Assessment of online self-testing and self-sampling service providers for sexually transmitted infections against national standards in the UK in 2020

Eleanor Clarke, Paddy J. Horner, Peter Muir, Katy M.E. Turner, Emma Michele Harding-Esch*

*Corresponding author for this work

Research output: Contribution to journalArticlepeer-review

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Abstract

Objectives: Online testing for STIs may help overcome barriers of traditional face-to-face testing, such as stigma and inconvenience. However, regulation of these online tests is lacking, and the quality of services is variable, with potential short-term and long-term personal, clinical and public health implications. This study aimed to evaluate online self-testing and self-sampling service providers in the UK against national standards. 

Methods: Providers of online STI tests (self-sampling and self-testing) in the UK were identified by an internet search of Google and Amazon (June 2020). Website information on tests and associated services was collected and further information was requested from providers via an online survey, sent twice (July 2020, April 2021). The information obtained was compared with British Association for Sexual Health and HIV and Faculty of Sexual and Reproductive Healthcare guidelines and standards for diagnostics and STI management.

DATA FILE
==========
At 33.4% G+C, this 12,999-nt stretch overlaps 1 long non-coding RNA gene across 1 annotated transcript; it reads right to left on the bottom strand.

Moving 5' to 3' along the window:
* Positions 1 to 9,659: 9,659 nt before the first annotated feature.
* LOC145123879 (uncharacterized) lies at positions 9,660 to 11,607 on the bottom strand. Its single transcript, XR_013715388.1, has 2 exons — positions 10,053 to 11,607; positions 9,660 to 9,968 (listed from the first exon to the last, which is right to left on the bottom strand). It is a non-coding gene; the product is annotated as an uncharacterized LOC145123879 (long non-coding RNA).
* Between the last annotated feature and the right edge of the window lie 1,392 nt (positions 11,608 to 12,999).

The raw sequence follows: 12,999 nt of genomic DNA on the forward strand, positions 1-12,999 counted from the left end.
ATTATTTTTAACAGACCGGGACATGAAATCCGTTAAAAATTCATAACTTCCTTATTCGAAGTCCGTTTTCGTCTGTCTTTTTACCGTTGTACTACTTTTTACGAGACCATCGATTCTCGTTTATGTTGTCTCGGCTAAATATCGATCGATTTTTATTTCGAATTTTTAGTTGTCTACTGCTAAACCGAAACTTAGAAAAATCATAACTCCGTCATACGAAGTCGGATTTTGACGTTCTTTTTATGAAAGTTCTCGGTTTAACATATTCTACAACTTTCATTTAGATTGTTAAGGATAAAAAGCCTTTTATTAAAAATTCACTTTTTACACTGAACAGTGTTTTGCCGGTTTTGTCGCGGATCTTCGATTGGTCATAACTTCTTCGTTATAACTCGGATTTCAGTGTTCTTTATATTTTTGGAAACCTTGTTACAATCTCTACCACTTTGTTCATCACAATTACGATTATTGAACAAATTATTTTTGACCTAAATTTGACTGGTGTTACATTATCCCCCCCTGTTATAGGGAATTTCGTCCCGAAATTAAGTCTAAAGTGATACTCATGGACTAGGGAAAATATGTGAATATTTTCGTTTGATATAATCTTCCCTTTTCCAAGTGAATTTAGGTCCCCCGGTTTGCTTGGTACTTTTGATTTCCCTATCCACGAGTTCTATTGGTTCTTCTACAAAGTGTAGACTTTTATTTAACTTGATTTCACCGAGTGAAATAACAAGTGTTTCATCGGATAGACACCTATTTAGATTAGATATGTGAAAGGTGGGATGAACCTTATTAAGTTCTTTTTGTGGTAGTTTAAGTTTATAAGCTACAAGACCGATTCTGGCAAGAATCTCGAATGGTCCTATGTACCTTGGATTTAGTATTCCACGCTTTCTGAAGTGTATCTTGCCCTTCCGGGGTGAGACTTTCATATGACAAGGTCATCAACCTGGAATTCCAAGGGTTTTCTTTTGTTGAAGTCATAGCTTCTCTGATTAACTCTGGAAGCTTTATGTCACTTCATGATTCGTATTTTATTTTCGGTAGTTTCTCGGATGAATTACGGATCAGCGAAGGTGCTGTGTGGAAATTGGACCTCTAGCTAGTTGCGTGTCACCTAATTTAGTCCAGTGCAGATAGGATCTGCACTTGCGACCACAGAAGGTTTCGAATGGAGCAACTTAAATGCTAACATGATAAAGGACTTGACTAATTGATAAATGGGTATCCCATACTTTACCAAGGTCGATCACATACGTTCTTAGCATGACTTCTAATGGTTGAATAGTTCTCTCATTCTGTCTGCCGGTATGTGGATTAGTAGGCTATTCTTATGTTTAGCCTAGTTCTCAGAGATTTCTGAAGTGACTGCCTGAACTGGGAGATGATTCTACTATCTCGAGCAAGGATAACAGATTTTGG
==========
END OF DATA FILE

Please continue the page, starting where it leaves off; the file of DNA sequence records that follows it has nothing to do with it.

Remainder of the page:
Results: 31 providers were identified: 13 self-test, 18 self-sample and 2 laboratories that serviced multiple providers. Seven responded to the online survey. Many conflicts with national guidelines were identified, including: Lack of health promotion information, lack of sexual history taking, use of tests licensed for professional-use only marketed for self-testing, inappropriate infections tested for, incorrect specimen type used and lack of advice for postdiagnosis management. 

Conclusions: Very few online providers met the national STI management standards assessed, and there is concern that this will also be the case for service provision aspects that were not covered by this study. For-profit providers were the least compliant, with concerning implications for patient care and public health. Regulatory change is urgently needed to ensure that all online providers are compliant with national guidelines to ensure high-quality patient care, and providers are held to account if non-compliant.

Original languageEnglish
JournalSexually Transmitted Infections
Early online date12 Apr 2022
DOIs
Publication statusE-pub ahead of print - 12 Apr 2022

Bibliographical note

Funding Information: The authors have not declared a specific grant for this research from any funding agency in the public, commercial or not-for-profit sectors.

Open Access: This is an open access article distributed in accordance with the Creative Commons Attribution 4.0 Unported (CC BY 4.0) license, which permits others to copy, redistribute, remix, transform and build upon this work for any purpose, provided the original work is properly cited, a link to the licence is given, and indication of whether changes were made. See: https://creativecommons.org/licenses/by/4.0/.

Publisher Copyright: © Author(s) (or their employer(s)) 2022. Re-use permitted under CC BY. Published by BMJ.

Citation: Clarke E, Horner PJ, Muir P, et al. Assessment of online self-testing and self-sampling service providers for sexually transmitted infections against national standards in the UK in 2020. Sexually Transmitted Infections Published Online First: 12 April 2022.

DOI: 10.1136/sextrans-2021-055318

Keywords

  • antimicrobial resistance
  • public health
  • sexual health
  • testing

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